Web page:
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Politicians must ‘stop being tone-deaf’ to kitchen-table issues, says Hochul

Asked if Rep. Jamaal Bowman should be accusing his opponent of supporting genocide in Gaza, the governor replied: “I think we should stop calling names.”

Gov. Kathy Hochul delivers remarks at the Latino Pastoral Action Center and Sanctuary in the Bronx, N.Y. on June 23, 2024. Credit: Don Pollard/Office of Gov. Kathy Hochul.
Gov. Kathy Hochul delivers remarks at the Latino Pastoral Action Center and Sanctuary in the Bronx, N.Y. on June 23, 2024. Credit: Don Pollard/Office of Gov. Kathy Hochul.

Asked in an interview on Sunday’s State of the Union” program on CNN if she thinks Rep. Jamaal Bowman (D-N.Y.) ought to be accusing George Latimer—his opponent in Tuesday’s primaries—of supporting Israeli genocide, New York Gov. Kathy Hochul demurred.

“Do you support that kind of language?” asked Kaitlan Collins of CNN. “Are you OK with that?”

“Let me say this. As the leader of the Democratic Party in the State of New York, I am not weighing in on primaries intentionally,” she said. “But what I’m very focused on is number one, I stand strongly with Israel. I went to Israel after Oct. 7. It is traumatizing still to see the images of women who were raped and just the—what that country endured.”

Collins pressed: “Without endorsing anyone—the language itself—he’s saying that he’s supporting a genocide in Gaza. It’s quite strong language.”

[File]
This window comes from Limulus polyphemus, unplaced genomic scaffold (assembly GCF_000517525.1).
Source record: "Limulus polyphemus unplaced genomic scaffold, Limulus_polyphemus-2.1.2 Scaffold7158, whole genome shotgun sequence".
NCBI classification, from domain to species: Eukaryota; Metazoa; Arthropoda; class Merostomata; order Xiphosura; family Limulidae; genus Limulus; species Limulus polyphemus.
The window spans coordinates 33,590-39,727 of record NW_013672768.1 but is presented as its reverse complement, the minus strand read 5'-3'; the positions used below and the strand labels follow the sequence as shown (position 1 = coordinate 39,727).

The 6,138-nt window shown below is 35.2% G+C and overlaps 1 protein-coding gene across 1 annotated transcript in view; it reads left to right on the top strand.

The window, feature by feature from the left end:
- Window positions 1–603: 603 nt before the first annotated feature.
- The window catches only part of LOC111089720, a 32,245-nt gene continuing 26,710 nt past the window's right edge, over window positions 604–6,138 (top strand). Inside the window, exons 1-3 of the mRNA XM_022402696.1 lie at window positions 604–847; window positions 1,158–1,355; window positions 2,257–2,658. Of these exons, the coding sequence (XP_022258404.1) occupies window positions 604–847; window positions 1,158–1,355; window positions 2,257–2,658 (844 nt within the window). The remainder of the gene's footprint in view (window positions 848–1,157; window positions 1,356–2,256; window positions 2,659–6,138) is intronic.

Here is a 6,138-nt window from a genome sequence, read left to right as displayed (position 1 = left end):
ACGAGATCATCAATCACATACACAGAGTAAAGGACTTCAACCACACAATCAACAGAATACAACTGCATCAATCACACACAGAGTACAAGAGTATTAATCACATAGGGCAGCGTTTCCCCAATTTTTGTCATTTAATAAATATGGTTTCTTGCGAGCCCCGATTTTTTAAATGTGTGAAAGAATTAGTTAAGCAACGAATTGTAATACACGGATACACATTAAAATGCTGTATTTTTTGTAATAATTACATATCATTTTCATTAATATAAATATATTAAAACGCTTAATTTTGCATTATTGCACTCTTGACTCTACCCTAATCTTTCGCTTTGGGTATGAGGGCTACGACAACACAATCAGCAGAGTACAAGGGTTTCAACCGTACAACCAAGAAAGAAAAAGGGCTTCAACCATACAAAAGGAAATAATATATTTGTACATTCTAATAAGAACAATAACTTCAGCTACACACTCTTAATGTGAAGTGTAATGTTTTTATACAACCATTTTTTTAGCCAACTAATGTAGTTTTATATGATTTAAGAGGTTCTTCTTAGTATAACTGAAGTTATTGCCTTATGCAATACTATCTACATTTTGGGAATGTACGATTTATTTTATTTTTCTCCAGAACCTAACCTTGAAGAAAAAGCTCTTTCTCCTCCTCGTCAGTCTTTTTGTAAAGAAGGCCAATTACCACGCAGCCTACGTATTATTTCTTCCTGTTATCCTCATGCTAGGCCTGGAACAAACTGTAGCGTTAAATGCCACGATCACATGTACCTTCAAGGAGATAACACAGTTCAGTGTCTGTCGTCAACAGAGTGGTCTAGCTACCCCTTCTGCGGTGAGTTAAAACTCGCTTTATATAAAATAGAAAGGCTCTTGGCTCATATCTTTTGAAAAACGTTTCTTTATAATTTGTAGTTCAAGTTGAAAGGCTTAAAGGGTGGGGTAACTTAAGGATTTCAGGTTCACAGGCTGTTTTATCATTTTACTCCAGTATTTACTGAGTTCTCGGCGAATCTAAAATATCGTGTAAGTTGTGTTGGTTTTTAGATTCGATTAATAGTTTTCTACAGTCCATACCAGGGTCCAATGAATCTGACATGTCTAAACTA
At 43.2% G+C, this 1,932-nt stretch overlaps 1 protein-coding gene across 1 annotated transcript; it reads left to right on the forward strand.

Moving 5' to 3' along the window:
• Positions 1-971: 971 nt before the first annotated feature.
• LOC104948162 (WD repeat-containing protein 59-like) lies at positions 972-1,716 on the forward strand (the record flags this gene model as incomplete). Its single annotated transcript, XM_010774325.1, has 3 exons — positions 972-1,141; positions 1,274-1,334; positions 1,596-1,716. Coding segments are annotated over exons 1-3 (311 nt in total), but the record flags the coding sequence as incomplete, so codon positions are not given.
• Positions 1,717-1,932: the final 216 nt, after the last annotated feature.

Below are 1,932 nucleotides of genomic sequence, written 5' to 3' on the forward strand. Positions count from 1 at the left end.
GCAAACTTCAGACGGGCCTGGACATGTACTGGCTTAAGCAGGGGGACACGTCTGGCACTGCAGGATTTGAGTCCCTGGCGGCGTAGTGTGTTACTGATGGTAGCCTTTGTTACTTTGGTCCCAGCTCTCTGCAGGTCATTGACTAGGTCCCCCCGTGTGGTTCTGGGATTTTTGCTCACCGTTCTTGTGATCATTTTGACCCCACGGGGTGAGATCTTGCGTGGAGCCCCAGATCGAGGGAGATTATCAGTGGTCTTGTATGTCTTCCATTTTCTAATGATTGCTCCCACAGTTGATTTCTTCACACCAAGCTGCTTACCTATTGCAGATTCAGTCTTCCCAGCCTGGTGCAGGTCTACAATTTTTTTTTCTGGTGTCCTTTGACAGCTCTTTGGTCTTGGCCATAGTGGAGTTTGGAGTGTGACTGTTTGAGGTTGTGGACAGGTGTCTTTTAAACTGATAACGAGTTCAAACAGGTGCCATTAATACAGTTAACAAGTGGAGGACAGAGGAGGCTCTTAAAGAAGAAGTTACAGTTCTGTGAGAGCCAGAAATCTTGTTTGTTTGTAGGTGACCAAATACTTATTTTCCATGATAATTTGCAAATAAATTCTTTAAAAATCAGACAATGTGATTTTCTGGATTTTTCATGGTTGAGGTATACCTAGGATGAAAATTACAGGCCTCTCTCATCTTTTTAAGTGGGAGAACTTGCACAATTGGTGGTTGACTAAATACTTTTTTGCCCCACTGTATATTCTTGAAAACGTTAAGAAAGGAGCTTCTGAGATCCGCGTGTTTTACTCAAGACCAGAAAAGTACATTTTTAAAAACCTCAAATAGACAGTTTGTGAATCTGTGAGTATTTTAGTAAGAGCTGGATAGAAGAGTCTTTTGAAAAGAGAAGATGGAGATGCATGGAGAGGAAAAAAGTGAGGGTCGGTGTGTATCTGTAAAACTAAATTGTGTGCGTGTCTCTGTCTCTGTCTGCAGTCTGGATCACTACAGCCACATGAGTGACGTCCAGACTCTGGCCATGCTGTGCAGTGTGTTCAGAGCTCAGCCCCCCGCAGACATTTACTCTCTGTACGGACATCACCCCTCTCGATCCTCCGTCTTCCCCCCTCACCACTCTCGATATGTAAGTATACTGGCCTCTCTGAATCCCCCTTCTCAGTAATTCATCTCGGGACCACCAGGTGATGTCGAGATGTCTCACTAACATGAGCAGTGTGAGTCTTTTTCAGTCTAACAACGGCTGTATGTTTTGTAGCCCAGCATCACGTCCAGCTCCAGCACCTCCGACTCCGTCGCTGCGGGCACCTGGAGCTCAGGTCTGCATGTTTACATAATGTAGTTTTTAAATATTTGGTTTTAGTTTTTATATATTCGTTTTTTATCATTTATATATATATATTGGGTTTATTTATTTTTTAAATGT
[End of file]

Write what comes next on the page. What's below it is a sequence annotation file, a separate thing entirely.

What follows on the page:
“We have heard this all over. I think the tone of discourse in many elections far exceeds what I think is appropriate on all sides, so I’ll just put that out there,” she said, according to a transcript posted on her official website.

“So, you think that’s inappropriate?” Collins asked again.

Hochul, a Democrat, again avoided criticizing Bowman, who has a long history of antisemitic comments.

“I think that we should stop calling names. I think we should talk about the issues that people here in the State of New York care about,” the governor said. “They want us to stand strong and have a sensible common sense immigration bill. They want us to pass a ban on bump stocks. They want to make sure that we can do whatever we can to protect women’s rights. They want us to do what we can on affordability.”

“Those are the issues that in all the districts where congressional races are being held—that’s what people care about,” Hochul continued. “We should not be tone-deaf to what’s actually happening at people’s kitchen tables at their social gatherings. Stop being tone-deaf as a party overall to those issues.”

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